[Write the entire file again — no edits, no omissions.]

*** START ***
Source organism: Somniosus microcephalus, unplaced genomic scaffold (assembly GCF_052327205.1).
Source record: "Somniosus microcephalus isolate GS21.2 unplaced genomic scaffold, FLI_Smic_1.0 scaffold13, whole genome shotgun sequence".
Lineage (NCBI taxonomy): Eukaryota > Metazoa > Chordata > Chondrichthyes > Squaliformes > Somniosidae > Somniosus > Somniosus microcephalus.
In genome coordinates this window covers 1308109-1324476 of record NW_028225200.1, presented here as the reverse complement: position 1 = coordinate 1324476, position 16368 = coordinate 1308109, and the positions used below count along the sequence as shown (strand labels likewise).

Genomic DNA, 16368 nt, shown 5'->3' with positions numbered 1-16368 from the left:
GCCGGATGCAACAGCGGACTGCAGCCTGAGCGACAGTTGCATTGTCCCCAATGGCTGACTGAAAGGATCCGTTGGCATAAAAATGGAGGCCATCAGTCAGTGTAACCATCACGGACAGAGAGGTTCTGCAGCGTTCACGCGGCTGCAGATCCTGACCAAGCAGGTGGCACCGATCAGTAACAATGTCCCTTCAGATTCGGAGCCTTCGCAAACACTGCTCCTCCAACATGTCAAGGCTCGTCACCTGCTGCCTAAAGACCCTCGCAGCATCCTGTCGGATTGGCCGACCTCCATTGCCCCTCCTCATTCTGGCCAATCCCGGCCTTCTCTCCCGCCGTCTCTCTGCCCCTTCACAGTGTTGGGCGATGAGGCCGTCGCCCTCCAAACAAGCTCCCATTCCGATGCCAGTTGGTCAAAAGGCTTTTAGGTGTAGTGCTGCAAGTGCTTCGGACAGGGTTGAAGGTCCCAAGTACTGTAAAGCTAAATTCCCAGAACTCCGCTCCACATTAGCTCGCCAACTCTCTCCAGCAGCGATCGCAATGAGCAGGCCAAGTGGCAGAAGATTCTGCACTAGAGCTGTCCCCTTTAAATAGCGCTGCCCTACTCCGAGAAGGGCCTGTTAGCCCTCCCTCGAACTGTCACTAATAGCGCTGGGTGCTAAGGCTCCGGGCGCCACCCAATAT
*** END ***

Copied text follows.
Source organism: Somniosus microcephalus, unplaced genomic scaffold (assembly GCF_052327205.1).
Source record: "Somniosus microcephalus isolate GS21.2 unplaced genomic scaffold, FLI_Smic_1.0 scaffold13, whole genome shotgun sequence".
Lineage (NCBI taxonomy): Eukaryota > Metazoa > Chordata > Chondrichthyes > Squaliformes > Somniosidae > Somniosus > Somniosus microcephalus.
In genome coordinates this window covers 1308109-1324476 of record NW_028225200.1, presented here as the reverse complement: position 1 = coordinate 1324476, position 16368 = coordinate 1308109, and the positions used below count along the sequence as shown (strand labels likewise).

Genomic DNA, 16368 nt, shown 5'->3' with positions numbered 1-16368 from the left:
GCCGGATGCAACAGCGGACTGCAGCCTGAGCGACAGTTGCATTGTCCCCAATGGCTGACTGAAAGGATCCGTTGGCATAAAAATGGAGGCCATCAGTCAGTGTAACCATCACGGACAGAGAGGTTCTGCAGCGTTCACGCGGCTGCAGATCCTGACCAAGCAGGTGGCACCGATCAGTAACAATGTCCCTTCAGATTCGGAGCCTTCGCAAACACTGCTCCTCCAACATGTCAAGGCTCGTCACCTGCTGCCTAAAGACCCTCGCAGCATCCTGTCGGATTGGCCGACCTCCATTGCCCCTCCTCATTCTGGCCAATCCCGGCCTTCTCTCCCGCCGTCTCTCTGCCCCTTCACAGTGTTGGGCGATGAGGCCGTCGCCCTCCAAACAAGCTCCCATTCCGATGCCAGTTGGTCAAAAGGCTTTTAGGTGTAGTGCTGCAAGTGCTTCGGACAGGGTTGAAGGTCCCAAGTACTGTAAAGCTAAATTCCCAGAACTCCGCTCCACATTAGCTCGCCAACTCTCTCCAGCAGCGATCGCAATGAGCAGGCCAAGTGGCAGAAGATTCTGCACTAGAGCTGTCCCCTTTAAATAGCGCTGCCCTACTCCGAGAAGGGCCTGTTAGCCCTCCCTCGAACTGTCACTAATAGCGCTGGGTGCTAAGGCTCCGGGCGCCACCCAATAT